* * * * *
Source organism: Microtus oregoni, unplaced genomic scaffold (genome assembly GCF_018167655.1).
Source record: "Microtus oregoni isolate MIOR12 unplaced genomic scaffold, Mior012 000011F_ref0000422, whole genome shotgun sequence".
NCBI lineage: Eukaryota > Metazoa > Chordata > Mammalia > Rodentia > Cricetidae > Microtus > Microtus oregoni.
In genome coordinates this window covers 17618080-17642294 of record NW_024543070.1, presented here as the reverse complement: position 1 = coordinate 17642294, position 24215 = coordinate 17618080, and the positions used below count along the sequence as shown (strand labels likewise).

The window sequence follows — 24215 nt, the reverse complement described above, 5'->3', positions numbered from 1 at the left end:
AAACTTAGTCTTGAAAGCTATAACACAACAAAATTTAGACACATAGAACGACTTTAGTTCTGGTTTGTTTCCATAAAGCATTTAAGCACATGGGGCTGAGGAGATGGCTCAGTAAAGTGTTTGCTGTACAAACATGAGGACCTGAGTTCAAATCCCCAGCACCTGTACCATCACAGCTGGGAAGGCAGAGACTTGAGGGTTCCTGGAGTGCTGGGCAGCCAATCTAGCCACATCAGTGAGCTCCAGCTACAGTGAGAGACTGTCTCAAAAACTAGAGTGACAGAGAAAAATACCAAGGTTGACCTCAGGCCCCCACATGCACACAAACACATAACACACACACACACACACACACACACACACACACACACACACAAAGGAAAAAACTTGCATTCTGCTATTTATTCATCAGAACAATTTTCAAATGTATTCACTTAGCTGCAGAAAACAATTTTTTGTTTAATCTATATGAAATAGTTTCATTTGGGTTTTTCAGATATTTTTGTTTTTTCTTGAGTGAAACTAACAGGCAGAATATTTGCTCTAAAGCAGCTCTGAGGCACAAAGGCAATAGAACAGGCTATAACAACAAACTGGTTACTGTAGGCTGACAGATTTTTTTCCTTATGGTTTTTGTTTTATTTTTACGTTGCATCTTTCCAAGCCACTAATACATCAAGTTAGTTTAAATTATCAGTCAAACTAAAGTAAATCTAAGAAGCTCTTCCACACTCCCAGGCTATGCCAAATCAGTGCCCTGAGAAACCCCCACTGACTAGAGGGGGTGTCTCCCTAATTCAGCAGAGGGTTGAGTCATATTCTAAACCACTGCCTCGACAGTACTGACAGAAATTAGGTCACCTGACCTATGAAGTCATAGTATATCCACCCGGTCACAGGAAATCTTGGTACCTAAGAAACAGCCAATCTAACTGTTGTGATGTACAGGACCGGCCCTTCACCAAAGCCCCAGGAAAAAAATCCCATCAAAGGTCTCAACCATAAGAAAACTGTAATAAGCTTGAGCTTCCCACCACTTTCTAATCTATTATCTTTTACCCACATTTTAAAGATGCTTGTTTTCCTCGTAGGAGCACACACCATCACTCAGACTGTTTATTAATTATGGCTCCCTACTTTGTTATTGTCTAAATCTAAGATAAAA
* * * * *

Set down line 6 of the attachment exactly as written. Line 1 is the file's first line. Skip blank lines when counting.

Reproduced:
AAACTTAGTCTTGAAAGCTATAACACAACAAAATTTAGACACATAGAACGACTTTAGTTCTGGTTTGTTTCCATAAAGCATTTAAGCACATGGGGCTGAGGAGATGGCTCAGTAAAGTGTTTGCTGTACAAACATGAGGACCTGAGTTCAAATCCCCAGCACCTGTACCATCACAGCTGGGAAGGCAGAGACTTGAGGGTTCCTGGAGTGCTGGGCAGCCAATCTAGCCACATCAGTGAGCTCCAGCTACAGTGAGAGACTGTCTCAAAAACTAGAGTGACAGAGAAAAATACCAAGGTTGACCTCAGGCCCCCACATGCACACAAACACATAACACACACACACACACACACACACACACACACACACACACACAAAGGAAAAAACTTGCATTCTGCTATTTATTCATCAGAACAATTTTCAAATGTATTCACTTAGCTGCAGAAAACAATTTTTTGTTTAATCTATATGAAATAGTTTCATTTGGGTTTTTCAGATATTTTTGTTTTTTCTTGAGTGAAACTAACAGGCAGAATATTTGCTCTAAAGCAGCTCTGAGGCACAAAGGCAATAGAACAGGCTATAACAACAAACTGGTTACTGTAGGCTGACAGATTTTTTTCCTTATGGTTTTTGTTTTATTTTTACGTTGCATCTTTCCAAGCCACTAATACATCAAGTTAGTTTAAATTATCAGTCAAACTAAAGTAAATCTAAGAAGCTCTTCCACACTCCCAGGCTATGCCAAATCAGTGCCCTGAGAAACCCCCACTGACTAGAGGGGGTGTCTCCCTAATTCAGCAGAGGGTTGAGTCATATTCTAAACCACTGCCTCGACAGTACTGACAGAAATTAGGTCACCTGACCTATGAAGTCATAGTATATCCACCCGGTCACAGGAAATCTTGGTACCTAAGAAACAGCCAATCTAACTGTTGTGATGTACAGGACCGGCCCTTCACCAAAGCCCCAGGAAAAAAATCCCATCAAAGGTCTCAACCATAAGAAAACTGTAATAAGCTTGAGCTTCCCACCACTTTCTAATCTATTATCTTTTACCCACATTTTAAAGATGCTTGTTTTCCTCGTAGGAGCACACACCATCACTCAGACTGTTTATTAATTATGGCTCCCTACTTTGTTATTGTCTAAATCTAAGATAAAA